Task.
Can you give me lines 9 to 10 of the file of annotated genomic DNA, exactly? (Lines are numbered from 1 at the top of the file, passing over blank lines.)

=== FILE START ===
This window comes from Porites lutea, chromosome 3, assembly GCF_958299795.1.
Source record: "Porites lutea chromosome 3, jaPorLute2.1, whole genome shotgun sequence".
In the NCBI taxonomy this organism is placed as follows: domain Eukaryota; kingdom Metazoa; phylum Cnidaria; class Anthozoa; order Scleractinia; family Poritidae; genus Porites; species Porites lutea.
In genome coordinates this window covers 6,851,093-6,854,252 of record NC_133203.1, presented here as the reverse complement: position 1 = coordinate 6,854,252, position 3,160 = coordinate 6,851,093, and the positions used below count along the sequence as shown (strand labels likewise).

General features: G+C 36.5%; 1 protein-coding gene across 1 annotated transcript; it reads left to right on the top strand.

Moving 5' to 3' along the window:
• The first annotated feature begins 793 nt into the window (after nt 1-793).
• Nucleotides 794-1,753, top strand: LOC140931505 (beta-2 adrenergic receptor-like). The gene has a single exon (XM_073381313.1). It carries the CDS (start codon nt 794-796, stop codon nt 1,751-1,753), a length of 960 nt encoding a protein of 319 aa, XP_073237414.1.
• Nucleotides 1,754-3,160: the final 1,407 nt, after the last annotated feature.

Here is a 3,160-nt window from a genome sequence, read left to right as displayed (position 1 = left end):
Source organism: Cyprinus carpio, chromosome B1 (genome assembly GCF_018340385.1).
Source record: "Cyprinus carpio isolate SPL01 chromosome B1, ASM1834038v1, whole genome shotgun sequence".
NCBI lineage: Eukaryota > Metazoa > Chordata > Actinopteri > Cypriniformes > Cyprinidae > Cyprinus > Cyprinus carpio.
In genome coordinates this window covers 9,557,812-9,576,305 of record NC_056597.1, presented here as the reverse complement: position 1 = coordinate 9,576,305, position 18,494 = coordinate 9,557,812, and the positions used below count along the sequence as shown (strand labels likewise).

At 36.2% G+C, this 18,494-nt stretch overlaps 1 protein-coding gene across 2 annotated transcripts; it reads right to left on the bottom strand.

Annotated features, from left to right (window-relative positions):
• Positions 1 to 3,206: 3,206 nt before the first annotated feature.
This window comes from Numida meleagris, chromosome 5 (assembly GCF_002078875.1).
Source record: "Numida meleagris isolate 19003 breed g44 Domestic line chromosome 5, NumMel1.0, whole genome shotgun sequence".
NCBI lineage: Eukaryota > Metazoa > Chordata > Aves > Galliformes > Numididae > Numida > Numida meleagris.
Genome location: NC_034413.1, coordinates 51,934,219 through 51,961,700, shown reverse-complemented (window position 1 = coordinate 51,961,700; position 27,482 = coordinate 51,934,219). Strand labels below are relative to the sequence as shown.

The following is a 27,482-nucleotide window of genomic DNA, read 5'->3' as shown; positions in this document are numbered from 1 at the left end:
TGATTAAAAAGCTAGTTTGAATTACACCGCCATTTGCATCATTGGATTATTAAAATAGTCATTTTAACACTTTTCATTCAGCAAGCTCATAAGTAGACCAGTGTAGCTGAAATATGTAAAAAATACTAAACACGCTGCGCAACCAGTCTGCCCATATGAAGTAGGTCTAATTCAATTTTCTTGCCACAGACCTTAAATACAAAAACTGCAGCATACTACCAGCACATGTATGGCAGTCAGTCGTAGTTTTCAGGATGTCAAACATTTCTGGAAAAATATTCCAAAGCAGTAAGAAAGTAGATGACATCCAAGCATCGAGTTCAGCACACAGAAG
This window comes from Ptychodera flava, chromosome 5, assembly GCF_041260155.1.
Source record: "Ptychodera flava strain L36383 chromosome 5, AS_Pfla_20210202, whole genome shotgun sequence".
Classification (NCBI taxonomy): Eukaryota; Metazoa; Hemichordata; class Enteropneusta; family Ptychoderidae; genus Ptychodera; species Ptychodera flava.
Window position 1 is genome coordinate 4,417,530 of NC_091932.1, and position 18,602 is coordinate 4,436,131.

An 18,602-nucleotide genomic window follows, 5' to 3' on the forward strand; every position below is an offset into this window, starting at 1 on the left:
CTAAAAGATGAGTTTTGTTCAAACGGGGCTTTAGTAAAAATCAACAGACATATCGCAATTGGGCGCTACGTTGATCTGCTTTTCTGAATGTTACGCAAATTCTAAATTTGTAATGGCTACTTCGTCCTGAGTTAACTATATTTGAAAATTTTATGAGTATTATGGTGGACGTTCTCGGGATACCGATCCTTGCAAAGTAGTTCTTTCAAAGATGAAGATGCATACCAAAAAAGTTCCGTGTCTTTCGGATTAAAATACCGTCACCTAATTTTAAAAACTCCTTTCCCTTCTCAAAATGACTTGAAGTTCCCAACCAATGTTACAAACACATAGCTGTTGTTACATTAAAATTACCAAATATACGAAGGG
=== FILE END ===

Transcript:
• Nucleotides 1,754-3,160: the final 1,407 nt, after the last annotated feature.

Here is a 3,160-nt window from a genome sequence, read left to right as displayed (position 1 = left end):